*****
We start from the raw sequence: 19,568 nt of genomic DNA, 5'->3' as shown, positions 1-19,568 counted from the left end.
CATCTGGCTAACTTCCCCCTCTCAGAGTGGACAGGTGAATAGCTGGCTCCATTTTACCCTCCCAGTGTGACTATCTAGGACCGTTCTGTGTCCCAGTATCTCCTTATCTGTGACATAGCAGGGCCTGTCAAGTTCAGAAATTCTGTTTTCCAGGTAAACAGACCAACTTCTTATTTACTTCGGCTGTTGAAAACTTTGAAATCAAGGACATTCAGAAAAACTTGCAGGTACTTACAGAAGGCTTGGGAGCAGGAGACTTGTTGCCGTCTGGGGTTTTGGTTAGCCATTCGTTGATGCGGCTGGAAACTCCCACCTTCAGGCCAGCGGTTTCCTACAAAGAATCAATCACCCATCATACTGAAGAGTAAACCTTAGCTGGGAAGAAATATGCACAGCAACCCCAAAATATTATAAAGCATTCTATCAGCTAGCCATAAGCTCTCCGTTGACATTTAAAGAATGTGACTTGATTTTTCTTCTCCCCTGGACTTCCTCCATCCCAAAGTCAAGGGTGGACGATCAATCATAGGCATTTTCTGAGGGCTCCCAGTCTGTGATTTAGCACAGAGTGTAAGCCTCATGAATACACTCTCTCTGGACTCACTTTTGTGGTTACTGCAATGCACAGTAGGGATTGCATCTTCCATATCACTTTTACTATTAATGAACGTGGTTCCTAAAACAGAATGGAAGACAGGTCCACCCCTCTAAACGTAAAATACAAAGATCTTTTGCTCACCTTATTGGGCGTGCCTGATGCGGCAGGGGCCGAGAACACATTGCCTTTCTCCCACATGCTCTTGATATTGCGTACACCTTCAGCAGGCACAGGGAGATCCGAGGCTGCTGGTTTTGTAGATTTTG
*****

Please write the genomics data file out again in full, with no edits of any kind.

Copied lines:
We start from the raw sequence: 19,568 nt of genomic DNA, 5'->3' as shown, positions 1-19,568 counted from the left end.
CATCTGGCTAACTTCCCCCTCTCAGAGTGGACAGGTGAATAGCTGGCTCCATTTTACCCTCCCAGTGTGACTATCTAGGACCGTTCTGTGTCCCAGTATCTCCTTATCTGTGACATAGCAGGGCCTGTCAAGTTCAGAAATTCTGTTTTCCAGGTAAACAGACCAACTTCTTATTTACTTCGGCTGTTGAAAACTTTGAAATCAAGGACATTCAGAAAAACTTGCAGGTACTTACAGAAGGCTTGGGAGCAGGAGACTTGTTGCCGTCTGGGGTTTTGGTTAGCCATTCGTTGATGCGGCTGGAAACTCCCACCTTCAGGCCAGCGGTTTCCTACAAAGAATCAATCACCCATCATACTGAAGAGTAAACCTTAGCTGGGAAGAAATATGCACAGCAACCCCAAAATATTATAAAGCATTCTATCAGCTAGCCATAAGCTCTCCGTTGACATTTAAAGAATGTGACTTGATTTTTCTTCTCCCCTGGACTTCCTCCATCCCAAAGTCAAGGGTGGACGATCAATCATAGGCATTTTCTGAGGGCTCCCAGTCTGTGATTTAGCACAGAGTGTAAGCCTCATGAATACACTCTCTCTGGACTCACTTTTGTGGTTACTGCAATGCACAGTAGGGATTGCATCTTCCATATCACTTTTACTATTAATGAACGTGGTTCCTAAAACAGAATGGAAGACAGGTCCACCCCTCTAAACGTAAAATACAAAGATCTTTTGCTCACCTTATTGGGCGTGCCTGATGCGGCAGGGGCCGAGAACACATTGCCTTTCTCCCACATGCTCTTGATATTGCGTACACCTTCAGCAGGCACAGGGAGATCCGAGGCTGCTGGTTTTGTAGATTTTG